Trading Spacek for Kaberle was no help at all. Kaberle was a power play specialist for a team who was starting to flounder at even-strength and, really, was having no trouble generating chances on the power play. Of the two, Spacek was more likely to be able to help.

On December 17, in a futile attempt to save a season gone wrong Jacques Martin was fired and replaced by Randy Cunneyworth. This was a mistake, because Martin didn’t deserve to be fired because of a 10-game span in an otherwise excellent but injury-plagued season, and because Cunneyworth would prove not to be up to the task of coaching a NHL club.

The bottom had fallen before Martin was fired. But this removed any hope the Habs had of recovering.

 

SEGMENT 5: December 17 to January 14: 12 games, 3-8-1

Chances: 50.18%, Fenwick: 47.44%, Fenwick Close: 45.54%

One may be tempted, looking at the graph, to conclude that the Habs derived immediate dividends from the arrival of Cunneyworth. A quick glance at the record over this segment should disabuse the onlooker of this notion, and the still-abysmal Fenwick Close score should clinch it.

The Habs improved because, frankly, they had nowhere to go but up. 42.90% close Fenwick was unconscionably low, and it was basically impossible for a team to maintain this level of sucktitude for long. Sheer regression to the mean would’ve carried the Habs up, and at 45.54% with the score close, the Habs continued to be utterly terrible. Score effects contributed to make the rest of their stats look better; they ended up trailing a lot, and spent a lot of time facing teams that sat on leads.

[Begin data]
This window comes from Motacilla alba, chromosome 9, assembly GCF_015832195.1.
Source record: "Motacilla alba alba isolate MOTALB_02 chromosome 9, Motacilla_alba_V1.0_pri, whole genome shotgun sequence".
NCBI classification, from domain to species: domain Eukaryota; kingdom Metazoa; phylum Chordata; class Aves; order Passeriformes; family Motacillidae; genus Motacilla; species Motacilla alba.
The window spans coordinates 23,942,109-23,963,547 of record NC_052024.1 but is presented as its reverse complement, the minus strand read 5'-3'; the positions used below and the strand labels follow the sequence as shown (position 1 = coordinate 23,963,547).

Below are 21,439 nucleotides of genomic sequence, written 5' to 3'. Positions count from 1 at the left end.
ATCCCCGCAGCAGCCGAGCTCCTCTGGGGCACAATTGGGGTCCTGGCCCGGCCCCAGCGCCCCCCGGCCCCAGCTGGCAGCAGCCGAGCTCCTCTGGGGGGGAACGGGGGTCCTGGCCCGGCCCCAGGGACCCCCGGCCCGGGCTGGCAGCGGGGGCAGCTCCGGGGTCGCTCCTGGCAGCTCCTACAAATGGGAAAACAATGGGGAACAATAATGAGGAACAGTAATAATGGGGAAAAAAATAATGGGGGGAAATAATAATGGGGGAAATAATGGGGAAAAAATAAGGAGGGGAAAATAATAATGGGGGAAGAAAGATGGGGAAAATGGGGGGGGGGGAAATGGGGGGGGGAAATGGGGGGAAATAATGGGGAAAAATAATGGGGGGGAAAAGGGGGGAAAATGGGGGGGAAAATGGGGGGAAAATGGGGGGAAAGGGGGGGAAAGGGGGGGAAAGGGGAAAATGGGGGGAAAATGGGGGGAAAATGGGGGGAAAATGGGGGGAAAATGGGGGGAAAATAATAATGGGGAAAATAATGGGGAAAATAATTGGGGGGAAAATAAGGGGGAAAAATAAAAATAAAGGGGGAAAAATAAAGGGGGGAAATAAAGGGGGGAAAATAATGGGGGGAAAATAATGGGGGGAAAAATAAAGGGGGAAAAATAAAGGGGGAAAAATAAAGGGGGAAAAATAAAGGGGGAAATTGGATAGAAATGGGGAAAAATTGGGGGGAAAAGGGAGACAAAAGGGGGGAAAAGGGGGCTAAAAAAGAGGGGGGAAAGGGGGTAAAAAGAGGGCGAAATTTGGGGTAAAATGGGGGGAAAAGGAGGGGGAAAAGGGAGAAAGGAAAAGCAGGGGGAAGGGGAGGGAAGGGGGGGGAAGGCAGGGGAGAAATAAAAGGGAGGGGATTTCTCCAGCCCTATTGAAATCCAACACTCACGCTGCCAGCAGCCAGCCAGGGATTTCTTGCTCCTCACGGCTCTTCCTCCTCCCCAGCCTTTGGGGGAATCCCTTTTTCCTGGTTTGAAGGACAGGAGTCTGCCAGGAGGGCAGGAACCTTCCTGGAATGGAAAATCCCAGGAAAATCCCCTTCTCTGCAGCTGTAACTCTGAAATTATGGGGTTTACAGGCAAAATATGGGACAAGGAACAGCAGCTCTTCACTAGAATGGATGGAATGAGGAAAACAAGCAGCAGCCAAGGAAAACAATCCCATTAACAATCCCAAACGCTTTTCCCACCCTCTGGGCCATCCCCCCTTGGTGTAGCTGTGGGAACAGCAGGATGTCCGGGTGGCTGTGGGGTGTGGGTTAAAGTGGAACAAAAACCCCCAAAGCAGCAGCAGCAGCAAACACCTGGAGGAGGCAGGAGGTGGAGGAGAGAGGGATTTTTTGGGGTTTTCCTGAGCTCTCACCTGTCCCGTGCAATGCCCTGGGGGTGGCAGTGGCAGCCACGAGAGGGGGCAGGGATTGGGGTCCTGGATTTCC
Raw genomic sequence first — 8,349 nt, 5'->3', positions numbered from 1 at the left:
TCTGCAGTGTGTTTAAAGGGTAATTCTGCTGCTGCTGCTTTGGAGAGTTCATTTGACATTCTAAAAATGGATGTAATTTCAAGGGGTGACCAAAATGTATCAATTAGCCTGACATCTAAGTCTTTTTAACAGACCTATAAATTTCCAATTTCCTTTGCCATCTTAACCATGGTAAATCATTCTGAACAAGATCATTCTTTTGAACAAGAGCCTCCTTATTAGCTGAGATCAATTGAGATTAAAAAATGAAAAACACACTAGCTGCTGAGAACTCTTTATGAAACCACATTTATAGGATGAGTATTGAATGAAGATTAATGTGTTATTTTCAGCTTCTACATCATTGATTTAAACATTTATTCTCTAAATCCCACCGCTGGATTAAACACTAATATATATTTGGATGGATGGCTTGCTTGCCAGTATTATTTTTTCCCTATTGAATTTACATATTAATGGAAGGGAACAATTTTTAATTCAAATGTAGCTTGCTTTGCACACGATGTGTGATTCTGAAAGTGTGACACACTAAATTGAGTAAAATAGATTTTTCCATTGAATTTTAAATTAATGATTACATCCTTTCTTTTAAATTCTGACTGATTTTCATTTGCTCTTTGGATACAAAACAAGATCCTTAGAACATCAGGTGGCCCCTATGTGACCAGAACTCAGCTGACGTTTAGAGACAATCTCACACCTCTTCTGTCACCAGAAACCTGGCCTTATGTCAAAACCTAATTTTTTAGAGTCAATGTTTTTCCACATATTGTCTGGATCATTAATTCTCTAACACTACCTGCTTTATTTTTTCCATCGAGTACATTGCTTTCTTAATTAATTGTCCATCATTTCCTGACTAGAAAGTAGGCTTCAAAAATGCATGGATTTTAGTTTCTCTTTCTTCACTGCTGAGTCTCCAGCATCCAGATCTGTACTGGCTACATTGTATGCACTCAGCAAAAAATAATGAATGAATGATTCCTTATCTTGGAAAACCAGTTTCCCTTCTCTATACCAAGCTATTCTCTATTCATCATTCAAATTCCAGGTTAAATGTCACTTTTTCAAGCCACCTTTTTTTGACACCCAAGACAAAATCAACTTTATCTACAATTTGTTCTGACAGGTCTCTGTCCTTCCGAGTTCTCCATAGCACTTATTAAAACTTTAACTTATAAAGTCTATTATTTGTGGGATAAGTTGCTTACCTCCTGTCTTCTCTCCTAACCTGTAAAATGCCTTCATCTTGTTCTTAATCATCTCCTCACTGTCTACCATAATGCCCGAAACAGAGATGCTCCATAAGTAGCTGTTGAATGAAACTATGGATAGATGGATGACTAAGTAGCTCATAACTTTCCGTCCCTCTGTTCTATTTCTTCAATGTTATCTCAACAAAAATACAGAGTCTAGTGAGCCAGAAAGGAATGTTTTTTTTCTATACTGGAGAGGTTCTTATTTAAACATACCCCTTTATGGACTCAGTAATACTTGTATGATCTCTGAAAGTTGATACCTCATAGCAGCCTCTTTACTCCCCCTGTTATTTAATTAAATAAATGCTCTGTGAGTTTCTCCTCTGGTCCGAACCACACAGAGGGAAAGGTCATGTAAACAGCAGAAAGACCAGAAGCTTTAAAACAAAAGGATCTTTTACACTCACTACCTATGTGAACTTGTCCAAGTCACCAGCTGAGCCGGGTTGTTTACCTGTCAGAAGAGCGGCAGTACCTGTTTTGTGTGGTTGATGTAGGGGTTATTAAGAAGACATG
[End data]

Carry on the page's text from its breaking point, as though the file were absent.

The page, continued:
This segment contained a number of interesting events as Cunneyworth felt his oats. He struggled with figuring out who was his best tough-minutes center (before finally, and unsurprisingly, settling on Plekanec) and figuring out whether Eller was a first-, second-, third-, fourth- line center. Or whether he belonged in the lineup at all; Eller was inexplicably scratched on January 4th. More inexplicably, Cunneyworth also scratched his hands-down best defenseman in Subban (if not best skater outright) in that same game, at a time where the Habs had Gionta, Gomez and Markov already on IR.

Before this stretch, the playoffs were still a credible objective; they’d managed to tread water in the standings during segment 4, and still had a realistic shot at making the playoffs. This was the stretch that put the Habs definitely out of playoff contention.

Ironically, this stretch featured only one major injury: Gionta returned briefly on the 7th, only to leave the game on the 10th, this time for good. Olivier likened this event to a man hitting the ground after falling 50 stories, telling himself “so far, all is well” all the way down until the inevitable splat.

This was when the Habs went splat. To emphasize that the lights had gone out, Gauthier traded Cammalleri away, in the middle of a game, on January 12th. In return, the Habs obtained Rene Bourque, whose suspension would only expire during the next segment, and who would prove to be a far inferior player.

 

SEGMENT 6: January 15th to February 5th: 9 games, 4-4-1

Chances: 52.02%, Fenwick: 49.01%, Fenwick Close: 46.82%